Does Teaching Really Influence Learning?

No one would argue that the quality of teaching influences learning outcomes. However, evaluating teachers has remained extremely challenging. In real life, teachers regarded as good are associated with high student performance. The question is whether the above average performance of these students truly comes from better teaching or from the fact that these students are good at the beginning. There is no doubt that a teacher would prefer teaching highly motivated students. In a competitive world, good schools are more able to attract good teachers. These schools also tend to be more selective in admitting students. Thus, the question remains; Is the good performance due to excellent teachers, or is it due to excellent students?

The Bill and Melinda Gates Foundation has been funding for the past three years a project that aims to decipher how teachers should be evaluated. The project called, "Measures of Effective Teaching Project", has recently released its final report.

The full report could be downloaded from
By ensuring a random assignment of students, the study claims to have found several schemes to evaluate teaching, all of which involve a combination of various assessment procedures that include achievement gains of students in standardized tests, evaluations made by students, and classroom observation. For classroom observation, the study emphasizes the need for multiple observers. The following are the models examined by the study:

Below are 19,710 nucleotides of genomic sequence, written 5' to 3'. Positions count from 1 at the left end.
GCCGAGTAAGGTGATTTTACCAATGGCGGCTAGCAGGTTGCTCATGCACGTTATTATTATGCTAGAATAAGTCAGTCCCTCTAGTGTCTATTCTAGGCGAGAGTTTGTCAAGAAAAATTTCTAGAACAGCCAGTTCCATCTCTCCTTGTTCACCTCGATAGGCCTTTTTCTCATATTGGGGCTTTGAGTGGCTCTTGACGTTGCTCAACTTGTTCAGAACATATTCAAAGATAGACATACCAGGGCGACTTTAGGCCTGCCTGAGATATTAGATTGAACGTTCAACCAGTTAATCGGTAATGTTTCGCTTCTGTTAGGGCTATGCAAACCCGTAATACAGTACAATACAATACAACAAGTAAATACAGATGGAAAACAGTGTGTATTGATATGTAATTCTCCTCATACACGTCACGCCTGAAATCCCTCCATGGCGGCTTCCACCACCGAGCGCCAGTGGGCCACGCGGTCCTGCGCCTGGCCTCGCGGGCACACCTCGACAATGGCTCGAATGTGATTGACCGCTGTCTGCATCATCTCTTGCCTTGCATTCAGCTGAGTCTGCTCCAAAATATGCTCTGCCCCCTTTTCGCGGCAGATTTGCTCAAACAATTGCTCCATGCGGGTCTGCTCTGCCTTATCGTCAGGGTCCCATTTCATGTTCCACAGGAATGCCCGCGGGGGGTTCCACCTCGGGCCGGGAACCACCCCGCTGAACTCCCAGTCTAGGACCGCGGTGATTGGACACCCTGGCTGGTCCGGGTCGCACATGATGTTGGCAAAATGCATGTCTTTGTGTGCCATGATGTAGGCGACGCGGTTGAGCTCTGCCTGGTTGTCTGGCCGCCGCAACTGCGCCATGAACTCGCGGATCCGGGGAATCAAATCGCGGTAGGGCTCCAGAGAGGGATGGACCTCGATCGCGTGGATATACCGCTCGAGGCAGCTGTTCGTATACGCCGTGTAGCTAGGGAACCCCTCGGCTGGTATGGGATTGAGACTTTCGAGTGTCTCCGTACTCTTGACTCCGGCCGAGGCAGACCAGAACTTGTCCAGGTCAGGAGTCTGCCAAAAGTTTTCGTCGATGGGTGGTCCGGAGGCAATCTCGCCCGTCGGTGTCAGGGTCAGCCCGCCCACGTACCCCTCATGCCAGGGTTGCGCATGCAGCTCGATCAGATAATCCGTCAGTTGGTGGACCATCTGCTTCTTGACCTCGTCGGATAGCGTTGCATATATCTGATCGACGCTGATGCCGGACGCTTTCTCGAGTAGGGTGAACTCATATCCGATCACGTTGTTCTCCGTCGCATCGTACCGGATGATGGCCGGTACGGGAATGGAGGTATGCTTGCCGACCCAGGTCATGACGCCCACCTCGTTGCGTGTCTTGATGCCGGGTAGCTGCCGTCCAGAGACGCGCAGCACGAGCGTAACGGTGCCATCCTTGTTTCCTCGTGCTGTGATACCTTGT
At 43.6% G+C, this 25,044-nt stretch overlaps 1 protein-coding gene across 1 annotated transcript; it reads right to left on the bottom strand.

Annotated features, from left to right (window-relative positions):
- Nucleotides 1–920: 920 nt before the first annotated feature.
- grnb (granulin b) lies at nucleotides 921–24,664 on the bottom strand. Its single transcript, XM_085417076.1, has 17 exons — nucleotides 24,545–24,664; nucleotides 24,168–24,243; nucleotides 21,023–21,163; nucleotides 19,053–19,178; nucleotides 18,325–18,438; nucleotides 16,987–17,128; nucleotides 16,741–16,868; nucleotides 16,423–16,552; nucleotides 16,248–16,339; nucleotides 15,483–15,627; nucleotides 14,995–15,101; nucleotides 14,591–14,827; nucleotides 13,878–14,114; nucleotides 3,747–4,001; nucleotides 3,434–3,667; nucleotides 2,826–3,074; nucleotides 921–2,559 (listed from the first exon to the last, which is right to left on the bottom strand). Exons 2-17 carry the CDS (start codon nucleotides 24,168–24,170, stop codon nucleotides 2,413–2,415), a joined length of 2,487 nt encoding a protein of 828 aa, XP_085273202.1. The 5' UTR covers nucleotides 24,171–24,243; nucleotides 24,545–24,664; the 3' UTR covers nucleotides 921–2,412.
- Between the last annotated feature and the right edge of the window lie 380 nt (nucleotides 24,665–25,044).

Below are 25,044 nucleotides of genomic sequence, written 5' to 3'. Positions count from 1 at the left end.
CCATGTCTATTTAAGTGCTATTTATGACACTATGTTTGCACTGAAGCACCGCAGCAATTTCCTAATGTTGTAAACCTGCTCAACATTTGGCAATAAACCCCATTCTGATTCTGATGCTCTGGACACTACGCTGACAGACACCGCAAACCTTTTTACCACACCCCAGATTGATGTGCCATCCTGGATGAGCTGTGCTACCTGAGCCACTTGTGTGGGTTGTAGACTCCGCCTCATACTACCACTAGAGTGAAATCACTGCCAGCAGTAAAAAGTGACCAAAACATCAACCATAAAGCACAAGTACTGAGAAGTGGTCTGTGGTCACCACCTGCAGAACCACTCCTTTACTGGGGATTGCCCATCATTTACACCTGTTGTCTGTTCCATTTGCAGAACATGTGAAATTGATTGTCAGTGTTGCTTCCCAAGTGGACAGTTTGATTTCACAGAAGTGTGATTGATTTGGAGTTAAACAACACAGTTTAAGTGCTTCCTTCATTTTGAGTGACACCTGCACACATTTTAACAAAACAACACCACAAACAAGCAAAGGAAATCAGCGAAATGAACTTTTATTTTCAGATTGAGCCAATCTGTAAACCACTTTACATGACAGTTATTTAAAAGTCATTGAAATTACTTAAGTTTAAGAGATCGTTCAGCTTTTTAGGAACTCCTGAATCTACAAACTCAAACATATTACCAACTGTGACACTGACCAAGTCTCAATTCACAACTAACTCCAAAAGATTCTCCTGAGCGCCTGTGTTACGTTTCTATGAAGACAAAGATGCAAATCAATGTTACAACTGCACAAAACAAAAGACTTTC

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How useful are these teaching evaluations? The report notes:

...Our aim was to determine if the students who were randomly assigned to teachers who previously had been identified as more effective actually performed better at the end of the 2010–11 school year. 
They did. On average, the 2009–10 composite measure of effective teaching accurately predicted 2010–11 student performance. The research confirmed that, as a group, teachers previously identified as more effective caused students to learn more. Groups of teachers who had been identified as less effective caused students to learn less. We can say they “caused” more (or less) student learning because when we randomly assigned teachers to students during the second year, we could be confident that any subsequent differences in achievement were being driven by the teachers, not by the unmeasured characteristics of their students....

The report shows the predicting power in the following figure:
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The weighing models provided by this study are significant. However, in my opinion, what is more important is that we now have a quantitative and definitive study that shows that learning outcomes are indeed dramatically dependent on teacher quality.